4. 4. Acknowledgements Environment Tobago (ET) wishes to express its thanks and gratitude for the contributions made by the following organizations and individuals towards the successful implementation of the Environmental Education in Primary Schools Programme and the publication of our teachers’ resource book. In particular, ET would like to express its appreciation to British Petroleum Trinidad & Tobago (BPTT), for their financial assistance through the BPTT Leader Award, which made this programme and the development of this teacher’s resource book possible. In addition we would like to thank the Tobago House of Assembly (THA) Department of Education for their co-operation, St Josephs RC Convent School for the use of their facilities to host the teacher training workshops, Vice President of ET, Kamau Akili, who was the main lecturer at the teacher training workshops, former ET Education Officer, Nicole Leotaud, who devised many of the lesson plans, Gillian John, Angela Ramsey and Kamlyn Mellville from the THA Department of Environment and Natural Resources and Dr. Owen Day from Buccoo Reef Trust who provided information and lectures on Tobago’s ecosystems, field naturalist, David Rooks and ET volunteer, Graham Wellfare who conducted field trips for the teachers to observe and learn about Tobago’s rainforest, reefs and wetlands, ET volunteer, Anoushka Visvalingam who co-ordinated the programme, devised lesson plans and conducted demonstration lessons and finally, all the teachers who participated in the programme. Environment TOBAGO – Mission Statement Environment TOBAGO conserves Tobago’s natural and living resources and advances the knowledge and understanding of such resources, their wise and sustainable use, their essential relationship to human health and the quality of life.” About the Environmental Education in Primary Schools Programme In 2001, Environment Tobago succeeded in winning the BPTT “Youth in Education” Leader Award for an innovative education programme that seeks to improve student learning and achievement in the academic field. Initially ET developed a pilot programme in three Secondary Centres in Tobago, using environmental education as a tool for interdisciplinary hands on teaching across the Secondary Centre curricular. In 2002, the programme was adapted for Tobago’s Primary schools, in order to develop a methodology and teaching guide for infusing environmental education across the Primary school curricular. With the current emphasis on the core curriculum subjects, ET felt that this was the best way of ensuring that environmental concepts were taught. 30 teachers, from around Tobago attended the teacher training workshops and field trips in order to learn about Tobago’s ecosystems, environmental issues around the island and how to plan lessons to infuse this information into the Primary school curricular. ET’s eco- classroom then visited schools, conducting demonstration lessons for participating teachers. Finally, this teacher resource book was put together, providing information on environmental issues and lesson ideas. It has been distributed to all Tobago’s schools, both Primary and Secondary and all other interested parties. 1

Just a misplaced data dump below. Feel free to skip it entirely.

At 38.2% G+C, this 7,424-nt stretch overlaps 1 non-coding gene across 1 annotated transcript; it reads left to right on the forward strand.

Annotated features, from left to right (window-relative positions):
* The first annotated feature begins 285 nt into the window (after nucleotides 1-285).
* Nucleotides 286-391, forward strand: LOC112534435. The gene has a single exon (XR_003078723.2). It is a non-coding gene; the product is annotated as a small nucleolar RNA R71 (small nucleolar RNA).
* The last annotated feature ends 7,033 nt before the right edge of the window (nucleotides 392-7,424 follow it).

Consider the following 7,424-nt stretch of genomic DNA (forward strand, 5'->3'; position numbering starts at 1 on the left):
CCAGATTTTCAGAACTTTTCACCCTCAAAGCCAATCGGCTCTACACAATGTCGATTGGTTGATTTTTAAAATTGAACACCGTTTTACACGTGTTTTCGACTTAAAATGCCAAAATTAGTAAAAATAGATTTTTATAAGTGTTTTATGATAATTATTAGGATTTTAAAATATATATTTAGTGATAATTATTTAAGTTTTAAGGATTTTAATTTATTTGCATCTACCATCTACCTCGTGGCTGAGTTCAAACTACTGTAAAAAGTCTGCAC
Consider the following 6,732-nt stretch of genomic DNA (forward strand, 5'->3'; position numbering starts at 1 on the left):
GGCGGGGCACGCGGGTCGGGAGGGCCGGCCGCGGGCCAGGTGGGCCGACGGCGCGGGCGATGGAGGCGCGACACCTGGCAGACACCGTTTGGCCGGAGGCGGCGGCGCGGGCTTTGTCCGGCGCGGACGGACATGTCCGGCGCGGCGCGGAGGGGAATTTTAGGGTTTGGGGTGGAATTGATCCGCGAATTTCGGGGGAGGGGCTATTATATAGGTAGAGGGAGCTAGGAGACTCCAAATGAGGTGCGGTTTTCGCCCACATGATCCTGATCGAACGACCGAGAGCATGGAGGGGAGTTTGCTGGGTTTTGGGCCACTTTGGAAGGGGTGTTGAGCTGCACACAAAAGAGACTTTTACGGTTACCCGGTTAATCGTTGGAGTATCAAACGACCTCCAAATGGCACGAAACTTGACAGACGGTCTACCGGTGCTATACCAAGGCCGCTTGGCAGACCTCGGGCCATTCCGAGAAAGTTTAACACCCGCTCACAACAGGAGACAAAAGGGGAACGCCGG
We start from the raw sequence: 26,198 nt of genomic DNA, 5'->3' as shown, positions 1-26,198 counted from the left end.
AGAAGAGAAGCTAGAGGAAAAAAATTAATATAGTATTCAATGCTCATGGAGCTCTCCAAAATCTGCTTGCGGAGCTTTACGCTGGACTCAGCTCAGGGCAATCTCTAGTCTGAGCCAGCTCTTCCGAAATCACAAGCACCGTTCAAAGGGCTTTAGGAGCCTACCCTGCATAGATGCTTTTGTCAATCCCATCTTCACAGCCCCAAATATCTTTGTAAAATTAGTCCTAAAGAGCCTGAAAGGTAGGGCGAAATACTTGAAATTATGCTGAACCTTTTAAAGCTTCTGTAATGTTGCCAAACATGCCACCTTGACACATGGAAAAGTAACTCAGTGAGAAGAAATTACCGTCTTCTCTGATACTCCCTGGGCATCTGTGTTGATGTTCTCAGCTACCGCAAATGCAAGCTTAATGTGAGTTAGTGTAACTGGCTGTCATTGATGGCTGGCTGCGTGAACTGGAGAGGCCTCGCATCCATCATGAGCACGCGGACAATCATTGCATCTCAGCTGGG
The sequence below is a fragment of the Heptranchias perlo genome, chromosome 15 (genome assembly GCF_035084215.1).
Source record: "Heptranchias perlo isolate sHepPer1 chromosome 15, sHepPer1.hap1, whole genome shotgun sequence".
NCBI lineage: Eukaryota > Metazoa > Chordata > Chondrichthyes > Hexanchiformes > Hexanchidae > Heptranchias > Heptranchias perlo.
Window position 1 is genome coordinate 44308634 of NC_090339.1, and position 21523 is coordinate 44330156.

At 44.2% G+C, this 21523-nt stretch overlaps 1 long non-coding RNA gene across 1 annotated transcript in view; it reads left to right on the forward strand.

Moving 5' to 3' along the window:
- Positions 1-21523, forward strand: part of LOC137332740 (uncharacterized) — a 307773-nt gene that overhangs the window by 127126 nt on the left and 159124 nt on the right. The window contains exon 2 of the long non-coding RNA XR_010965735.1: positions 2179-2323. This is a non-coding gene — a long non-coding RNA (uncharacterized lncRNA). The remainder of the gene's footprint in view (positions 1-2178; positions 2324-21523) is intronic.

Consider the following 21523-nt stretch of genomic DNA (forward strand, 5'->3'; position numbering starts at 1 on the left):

5. 5. Rationale Behind the Environmental Education in Primary Schools Programme Environmental education is the fundamental strategy used in the fulfillment of Environment TOBAGO’s mission of environmental conservation and sustainability in Tobago. At present, there is a great need to raise awareness and concern of environmental issues on the island, as it faces many problems. Thus, we believe that environmental education is crucial for the protection of Tobago’s rich and diverse natural heritage. What better place to start than Tobago’s Primary schools? It is vital that, from an early age, children acquire a good knowledge and understanding of their surroundings and the natural resources it provides. Only then can we hope to create and foster a respect for the environment and a desire to preserve it. In addition, to increasing children’s knowledge and awareness of environmental issues, environmental education uses methods of teaching that are very effective for learners of all abilities. Learning is experiential, inter-active, hands- on, creative and stimulates interest and excitement about learning. Environmental education is holistic and interdisciplinary and uses nature as a teaching tool to deepen understanding of curriculum areas. It therefore provides an important mechanism to support and enhance learning within the school system, by inspiring students to explore their environment, while at the same time gaining the knowledge and skills they need for life. Overall Goal The overall goal is to help primary school teachers expose their students to important environmental concepts, principles, problems and issues within the curricula structure. Aims For students • To heighten environmental sensitivity and empathy toward the environment. • To increase awareness and understanding of the principles, problems and issues relevant to the interactions and interrelationships between human beings and their environment. • To aid in the instillation of a positive environmental attitude or ethic. • To contribute to the development of positive actions and behaviours towards the environment. For teachers • To provide teachers with lesson plans featuring creative, hands on ways to include environmental learning into the existing syllabus for each subject, so that learning about the environmental topics facilitates or enhances learning about the topics in that subject. • To provide teachers with background information on environmental topics that they can use to prepare for these lessons. 2